Interparty primary vote comparisons are a tricky business and do not always correlate with general election outcomes
Unless she suffers through an 11th hour abandonment of hundreds of superdelegates, Hillary Clinton will have the support of at least the 2,383 delegates she needs to win the Democratic nomination at the national convention in Philadelphia this summer.
Nonetheless, with recent national public polls showing Clinton running even at best with presumptive Republican nominee Donald Trump – and Bernie Sanders polling much more favorably in such head-to-head matchups – her campaign is forced to field questions as to why Clinton stands the better chance for the party at defeating the New York businessman in November.
In addition to citing her own decisive primary vote lead over Sanders (approximately three million votes), the former Secretary of State has also mentioned her large vote ‘lead’ over Trump.
From Meet the Press on Sunday:
CHUCK TODD: You know, it’s interesting, though, in– there’s a lot of Democrats that are quietly nervous that your candidacy isn’t responding to what the populace wants right now. Right? The populace wants major change. The populace wants major shakeups. And in some ways, your campaign has been about, you’re going to build on the progress Barack Obama has made. That isn’t what this electorate is saying. This electorate is saying they want major changes. We have our own poll. We asked them, “Do you want–” essentially testing your message versus testing his message, even if it comes with an unpredictability. And by ten points, they want the unpredictability. That’s how fed up they are. How do you respond to that?
SEC. HILLARY CLINTON: Well, first of all, I have 2 million more votes than Donald Trump. And I think voters, as opposed to, you know, the kind of back and forth in the public arena, when voters show up to vote, they take that vote seriously.
It is true that Clinton has received north of two million more votes than Trump through the Oregon primary last Tuesday.
But is that a persuasive argument that she will be a better general election candidate than Sanders? And are interparty vote comparisons a meaningful measure for anticipated general election support?
A historical analysis demonstrates there is little guarantee that the nominee who tallied more votes during the primary will do so again in November.
This should make intuitive sense in some cycles, as some nominees are able to capture the nomination with little to no credible opposition (depressing interest and turnout) while others must fight until late into the primary season to wrap up their nomination.
In the modern primary era since 1976, the nominee who won more votes in the primary has lost the general election popular vote in six out of 10 cycles, including three out of seven cycles in which the seat was open or an incumbent president faced bona fide primary opposition.
In 1980, Jimmy Carter (9,593,355 votes) amassed approximately 1.8 million more votes than Ronald Reagan (7,709,793).
However, Reagan received more than 8.4 million more votes than Carter that November en route to 489 electoral votes.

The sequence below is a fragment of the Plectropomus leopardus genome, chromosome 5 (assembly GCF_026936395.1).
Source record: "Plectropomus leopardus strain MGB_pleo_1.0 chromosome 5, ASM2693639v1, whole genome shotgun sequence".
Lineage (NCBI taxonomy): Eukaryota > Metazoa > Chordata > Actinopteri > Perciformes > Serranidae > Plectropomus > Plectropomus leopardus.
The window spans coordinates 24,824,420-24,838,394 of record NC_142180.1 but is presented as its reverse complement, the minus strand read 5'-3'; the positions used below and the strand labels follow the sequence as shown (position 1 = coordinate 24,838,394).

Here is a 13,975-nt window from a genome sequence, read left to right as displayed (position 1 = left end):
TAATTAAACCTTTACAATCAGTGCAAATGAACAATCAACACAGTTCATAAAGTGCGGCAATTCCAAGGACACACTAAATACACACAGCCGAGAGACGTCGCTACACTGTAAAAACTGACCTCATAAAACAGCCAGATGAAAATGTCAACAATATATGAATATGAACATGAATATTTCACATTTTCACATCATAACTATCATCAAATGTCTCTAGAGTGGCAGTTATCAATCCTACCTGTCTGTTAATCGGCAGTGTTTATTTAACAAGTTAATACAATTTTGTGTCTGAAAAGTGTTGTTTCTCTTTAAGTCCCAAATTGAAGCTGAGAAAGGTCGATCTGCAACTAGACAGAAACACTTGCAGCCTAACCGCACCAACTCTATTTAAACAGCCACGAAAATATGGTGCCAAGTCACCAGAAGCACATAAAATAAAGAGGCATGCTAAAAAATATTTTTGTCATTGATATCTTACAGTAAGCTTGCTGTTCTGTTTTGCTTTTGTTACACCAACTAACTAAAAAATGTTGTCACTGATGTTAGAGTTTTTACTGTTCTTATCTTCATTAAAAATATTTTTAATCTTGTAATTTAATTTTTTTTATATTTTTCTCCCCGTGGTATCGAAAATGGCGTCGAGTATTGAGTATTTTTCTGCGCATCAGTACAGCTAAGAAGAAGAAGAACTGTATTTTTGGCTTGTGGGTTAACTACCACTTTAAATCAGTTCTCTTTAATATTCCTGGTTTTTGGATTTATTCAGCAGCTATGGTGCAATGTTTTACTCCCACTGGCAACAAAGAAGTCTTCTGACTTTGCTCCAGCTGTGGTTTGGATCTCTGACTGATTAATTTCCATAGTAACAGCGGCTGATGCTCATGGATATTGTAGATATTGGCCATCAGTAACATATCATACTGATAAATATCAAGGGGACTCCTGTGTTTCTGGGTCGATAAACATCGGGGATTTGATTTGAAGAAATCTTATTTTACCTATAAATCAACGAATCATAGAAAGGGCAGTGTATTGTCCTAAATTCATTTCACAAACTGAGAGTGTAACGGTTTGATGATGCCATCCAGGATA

Eight years later, Michael Dukakis (9,817,185 votes) received the support of nearly 1.6 million more Americans in primary contests than George H.W. Bush (8,254,654).
But Bush beat Dukakis by more than seven million votes in the general election.
In 2000, both George W. Bush (10,844,129 votes) and Al Gore (10,626,645) made relatively easy work of their primary rivals with Bush capturing approximately 217,000 more votes in the primaries.
That November, Gore won more than 1.5 million more popular votes, although he narrowly lost in the Electoral College.
Less surprisingly, incumbent presidents who ran uncontested during this period frequently – but not always – won fewer votes during the primary but cruised to victory in the general election:
- 1984: Walter Mondale (6,811,214 primary votes) vs. Ronald Reagan (6,484,987)
- 2004: John Kerry (9,870,033) vs. George W. Bush (7,632,710)
- 2012: Mitt Romney (9,947,433) vs. Barack Obama (8,308,198)
However, in 1996, Bill Clinton (9,730,184) actually eclipsed Bob Dole (8,427,601) in the primary vote count.
During the early (pre-1976) primary era, when there were fewer primaries and the contests awarded proportionally fewer delegates for the total needed to win the nomination, there was actually a stronger correlation between primary and general election vote tallies.
From 1912 through 1972, the major party nominee who earned more primary votes won the White House in 14 of 17 election cycles. The only exceptions were:
- 1912: Both GOP nominee William Taft (766,326) and GOP primary candidate turned Progressive nominee Teddy Roosevelt (1,164,765) won more primary votes than Woodrow Wilson (435,169)
- 1960: Richard Nixon (4,975,938) earned more than three million more primary votes than John Kennedy (1,847,259)
- 1964: Barry Goldwater (2,267,079) gathered more than twice as many primary votes as President Lyndon Johnson (1,106,999)
Note: There have been several cycles in which a major party nominee did not win the most votes in his party’s primary – all but one during the pre-1976 era: Republicans Charles Evans Hughes (1916), Warren Harding (1920), Herbert Hoover (1932), Alf Landon (1936), Wendell Willkie (1940), Thomas Dewey (1944), and Dwight Eisenhower (1952) and Democrats James Cox (1920), John Davis (1924), Adlai Stevenson (1952), Hubert Humphrey (1968), George McGovern (1972), and Hillary Clinton (2008).
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